In the spirit of Station Eleven and Never Let Me Go, this literary debut follows three generations of beekeepers, weaving a story of their relationship to the bees, to their children, and to one another against the backdrop of an urgent, global crisis.
England, 1852. William is a biologist and seed merchant who sets out to build a new type of beehive, one that will give both him and his children honor and fame.
United States, 2007. George is a beekeeper fighting an uphill battle against modern farming, but he hopes that his son can be their salvation.
China, 2098. Tao hand paints pollen onto the fruit trees now that the bees have long since disappeared. When Tao’s young son is taken away by the authorities after a tragic accident, she sets out on a grueling journey to find out what happened to him.
I read this book for a reading challenge. It’s not normally something I would have picked up otherwise. I’m not a huge fan of time slips (I prefer to just read one story straight through), but I don’t judge a book by it.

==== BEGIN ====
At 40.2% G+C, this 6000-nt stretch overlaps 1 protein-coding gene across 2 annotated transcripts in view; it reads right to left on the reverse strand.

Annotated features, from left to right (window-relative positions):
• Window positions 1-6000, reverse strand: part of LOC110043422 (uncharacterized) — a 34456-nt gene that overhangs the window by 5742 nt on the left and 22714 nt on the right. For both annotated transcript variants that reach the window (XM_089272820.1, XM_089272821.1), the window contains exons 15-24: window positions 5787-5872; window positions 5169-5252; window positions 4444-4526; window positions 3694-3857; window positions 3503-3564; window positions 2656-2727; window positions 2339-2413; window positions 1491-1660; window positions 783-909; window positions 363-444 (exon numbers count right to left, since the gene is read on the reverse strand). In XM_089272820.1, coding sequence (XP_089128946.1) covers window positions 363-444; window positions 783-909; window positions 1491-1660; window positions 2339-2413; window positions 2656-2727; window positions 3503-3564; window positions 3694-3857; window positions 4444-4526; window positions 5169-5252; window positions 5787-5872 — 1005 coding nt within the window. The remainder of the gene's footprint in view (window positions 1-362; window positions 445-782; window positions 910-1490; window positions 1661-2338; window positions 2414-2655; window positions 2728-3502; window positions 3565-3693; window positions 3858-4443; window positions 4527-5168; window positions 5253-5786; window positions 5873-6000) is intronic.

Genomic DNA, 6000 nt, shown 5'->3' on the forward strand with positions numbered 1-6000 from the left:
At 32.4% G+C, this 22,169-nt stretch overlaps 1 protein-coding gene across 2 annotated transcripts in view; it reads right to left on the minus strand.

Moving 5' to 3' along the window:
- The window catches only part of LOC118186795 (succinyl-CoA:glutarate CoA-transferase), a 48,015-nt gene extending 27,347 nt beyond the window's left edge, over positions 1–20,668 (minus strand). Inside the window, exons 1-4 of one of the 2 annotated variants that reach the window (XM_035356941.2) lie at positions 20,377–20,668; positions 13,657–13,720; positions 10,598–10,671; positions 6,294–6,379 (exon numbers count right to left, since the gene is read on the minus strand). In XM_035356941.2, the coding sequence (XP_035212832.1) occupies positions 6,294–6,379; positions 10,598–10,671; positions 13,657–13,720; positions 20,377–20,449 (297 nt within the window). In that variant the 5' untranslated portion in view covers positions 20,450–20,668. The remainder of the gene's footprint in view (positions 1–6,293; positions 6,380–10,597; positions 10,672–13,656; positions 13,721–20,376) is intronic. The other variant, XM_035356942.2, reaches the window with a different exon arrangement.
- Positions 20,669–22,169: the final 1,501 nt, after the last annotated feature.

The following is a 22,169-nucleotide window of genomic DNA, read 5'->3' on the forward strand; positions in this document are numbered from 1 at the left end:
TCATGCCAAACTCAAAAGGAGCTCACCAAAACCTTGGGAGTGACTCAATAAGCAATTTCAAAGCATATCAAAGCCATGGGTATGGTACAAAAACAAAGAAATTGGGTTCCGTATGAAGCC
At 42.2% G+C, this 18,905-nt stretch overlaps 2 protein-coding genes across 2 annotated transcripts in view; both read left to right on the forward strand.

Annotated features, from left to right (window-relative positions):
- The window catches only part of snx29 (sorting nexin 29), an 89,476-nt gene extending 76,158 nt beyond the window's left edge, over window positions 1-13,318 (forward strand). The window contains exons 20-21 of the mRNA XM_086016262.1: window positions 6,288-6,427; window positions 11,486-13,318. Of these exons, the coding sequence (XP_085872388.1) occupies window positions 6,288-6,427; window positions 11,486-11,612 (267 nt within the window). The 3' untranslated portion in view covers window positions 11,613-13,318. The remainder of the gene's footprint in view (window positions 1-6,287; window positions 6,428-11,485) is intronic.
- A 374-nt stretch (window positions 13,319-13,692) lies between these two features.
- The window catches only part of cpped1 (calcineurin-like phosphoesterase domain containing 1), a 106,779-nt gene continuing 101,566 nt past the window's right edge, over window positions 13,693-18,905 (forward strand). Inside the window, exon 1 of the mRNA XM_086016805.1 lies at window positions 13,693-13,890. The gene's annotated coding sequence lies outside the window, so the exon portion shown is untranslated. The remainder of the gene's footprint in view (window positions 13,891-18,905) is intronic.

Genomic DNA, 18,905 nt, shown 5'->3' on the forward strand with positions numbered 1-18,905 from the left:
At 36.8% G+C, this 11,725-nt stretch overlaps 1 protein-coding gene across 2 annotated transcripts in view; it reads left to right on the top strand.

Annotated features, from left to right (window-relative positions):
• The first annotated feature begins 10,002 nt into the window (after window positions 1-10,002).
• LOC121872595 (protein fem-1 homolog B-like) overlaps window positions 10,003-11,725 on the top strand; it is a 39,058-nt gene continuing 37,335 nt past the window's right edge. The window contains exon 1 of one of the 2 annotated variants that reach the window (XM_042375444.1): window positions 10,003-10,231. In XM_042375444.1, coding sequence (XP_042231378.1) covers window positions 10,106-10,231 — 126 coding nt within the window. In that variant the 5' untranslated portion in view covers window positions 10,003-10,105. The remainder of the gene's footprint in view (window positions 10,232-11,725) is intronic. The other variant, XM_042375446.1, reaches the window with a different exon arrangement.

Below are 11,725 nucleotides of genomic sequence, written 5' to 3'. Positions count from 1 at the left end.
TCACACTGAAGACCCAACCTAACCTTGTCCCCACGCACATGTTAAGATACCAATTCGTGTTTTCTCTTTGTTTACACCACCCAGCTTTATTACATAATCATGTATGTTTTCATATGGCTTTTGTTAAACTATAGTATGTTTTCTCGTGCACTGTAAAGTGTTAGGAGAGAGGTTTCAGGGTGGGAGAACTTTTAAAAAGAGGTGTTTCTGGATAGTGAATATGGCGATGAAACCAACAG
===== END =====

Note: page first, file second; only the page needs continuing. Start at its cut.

The idea behind the story is interesting, and it was fun to see how the characters’ lives fit together. It dragged on a bit though (probably could have been 100 pages shorter without really missing anything). I didn’t really connect with the characters, which was disappointing for me. Characters usually draw me into a story, but William and Tao were pretty self-centered and George was pretty codependent, so it was hard to really get behind/root for any of them.
Not a bad book, but not one that I’ll read again.